Note that because it is such a large piece of metal you will need to keep the soldering iron on the piece quite a while until it absorbed enough heat for the solder to start flowing.

Step 8: Optional: Plating

This is optional but does make it look like the real thing.

I plated mine using an old long out of production tin plating kit and had no luck in finding a similar kit on Amazon but they do stock the nickel plating solution that works just as well or you could even have a go at creating your own nickel plating solution.

Before plating I sanded both pieces and went over it with a rubber polishing bit just to get a smooth finish.

Make sure that the pieces are free from any oil residue before trying to plate them.

Step 9: The Light Source:

Now for the most important part... The light!

I'm using a 1 watt cool white LED for mine.

I start by placing a small blob of solder on the inside of the reflector cup near the positive terminal, next making sure of the polarity of my LED chip I placed a drop of CA glue onto the underside of the LED and soldered it to the inside of the cup(the body of the cup is the positive connection).

Now for the negative connection I took a piece of nickel plated copper wire (but you could also use a single strand of wire from a stripped cable) soldered it to the LED's negative leg and then to the negative lead of our 50mm led.

To simulate the phosphor layer that is present in a white LED I used some clear fast set 2 part epoxy mixed with a drop of lime yellow paint and filled the cup with it.

Step 10: Prepping the Mold:

To get a better end result I decided to smooth out the mold a little.

Start with a coarse 220 grit sandpaper and smooth out the inside of the mold then move to a 400 grit and get rid of the scratches left by the 220 grit.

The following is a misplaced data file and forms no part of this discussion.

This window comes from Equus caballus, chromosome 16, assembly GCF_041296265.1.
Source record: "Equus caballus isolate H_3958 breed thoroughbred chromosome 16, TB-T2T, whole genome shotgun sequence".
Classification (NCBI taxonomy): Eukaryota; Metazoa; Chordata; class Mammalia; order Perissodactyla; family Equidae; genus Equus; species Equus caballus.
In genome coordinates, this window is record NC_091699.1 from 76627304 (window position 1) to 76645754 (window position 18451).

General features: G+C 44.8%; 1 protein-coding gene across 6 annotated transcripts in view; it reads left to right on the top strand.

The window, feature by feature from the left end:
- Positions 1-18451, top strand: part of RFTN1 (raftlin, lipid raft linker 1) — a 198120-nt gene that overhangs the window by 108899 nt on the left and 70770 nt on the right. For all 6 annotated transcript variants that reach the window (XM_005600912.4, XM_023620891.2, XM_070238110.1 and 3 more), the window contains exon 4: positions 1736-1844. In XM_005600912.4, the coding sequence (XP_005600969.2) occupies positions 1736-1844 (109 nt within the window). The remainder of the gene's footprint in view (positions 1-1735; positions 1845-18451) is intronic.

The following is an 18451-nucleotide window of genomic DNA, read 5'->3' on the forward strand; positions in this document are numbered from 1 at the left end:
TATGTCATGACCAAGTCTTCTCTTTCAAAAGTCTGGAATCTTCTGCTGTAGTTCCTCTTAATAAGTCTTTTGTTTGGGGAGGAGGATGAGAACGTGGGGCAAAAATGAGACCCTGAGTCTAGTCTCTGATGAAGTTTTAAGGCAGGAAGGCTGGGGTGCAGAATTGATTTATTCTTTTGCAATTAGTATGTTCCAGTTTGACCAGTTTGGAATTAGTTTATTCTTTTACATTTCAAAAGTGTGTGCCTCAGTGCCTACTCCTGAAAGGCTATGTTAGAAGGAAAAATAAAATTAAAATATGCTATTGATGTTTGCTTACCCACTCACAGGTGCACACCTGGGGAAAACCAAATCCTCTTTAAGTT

Next I aligned the two parts of the mold and stuck them together with some painters tape.

I used play-doh to fill in the seam in-between the two halves to prevent the epoxy resin from leaking out.

Now we need to give our mold a good coat of release agent and leave it to dry.

Step 11: Casting the Lens:

It's time to cast the lens!

With the lead holder attached position the cup in the centre of the mold, I used a drop of glue on the holder to prevent the leads from moving.

Now mix up approximately 150 grams of resin according to the manufacturers instructions and let it stand to let the air bubbles introduced into the mixture while mixing rise to the top.

When your resin is clear slowly start pouring it into the mold until it is full, I tilted my mold slightly so that trapped air in the cup could escape.

You can pop any air bubbles on the surface using a butane torch.

Set aside to cure completely.

Step 12: Sand and Paint:

After 24 hours curing it's time to pop it out of the mold.

Unfortunately mine had a bubble on the top of the lens due to a small leak, luckily this was an easy fix with some quick set epoxy.

Time to grab some 220 grit sandpaper and soapy water and sand away those pesky layer lines, after the 220 we can move to 400 grit to smooth it out and get rid of any scratches.

Next we need to apply a layer of clear lacquer, this will give you a crystal clear lens and protect the resin from UV rays that will eventually turn it yellow.

I mixed up a small amount of clear coat in my airbrush but a can will work just as well.

Spray a few layers until you have a nice even layer over the lens.

Leave to dry completely.

Step 13: Adding the Finishing Touches:

I wanted to use my LED as a lamp so to finish it off I bent the legs to form a stand.

Next I soldered some 4mm red and black wires to the legs and covered the joint with heat shrink.
To the ends of the wire I connected a male USB connector and current limiting resistor so that I have can just plug my new lil' LED lamp in anywhere.

Step 14: Enjoy!

I hope you guys enjoyed this Instructable, if you have any questions please feel free to leave me a message or comment bellow.

Please share your own creations with us by clicking the "I Made It" button below.

Happy making!


Go Big Challenge

First Prize in the
Go Big Challenge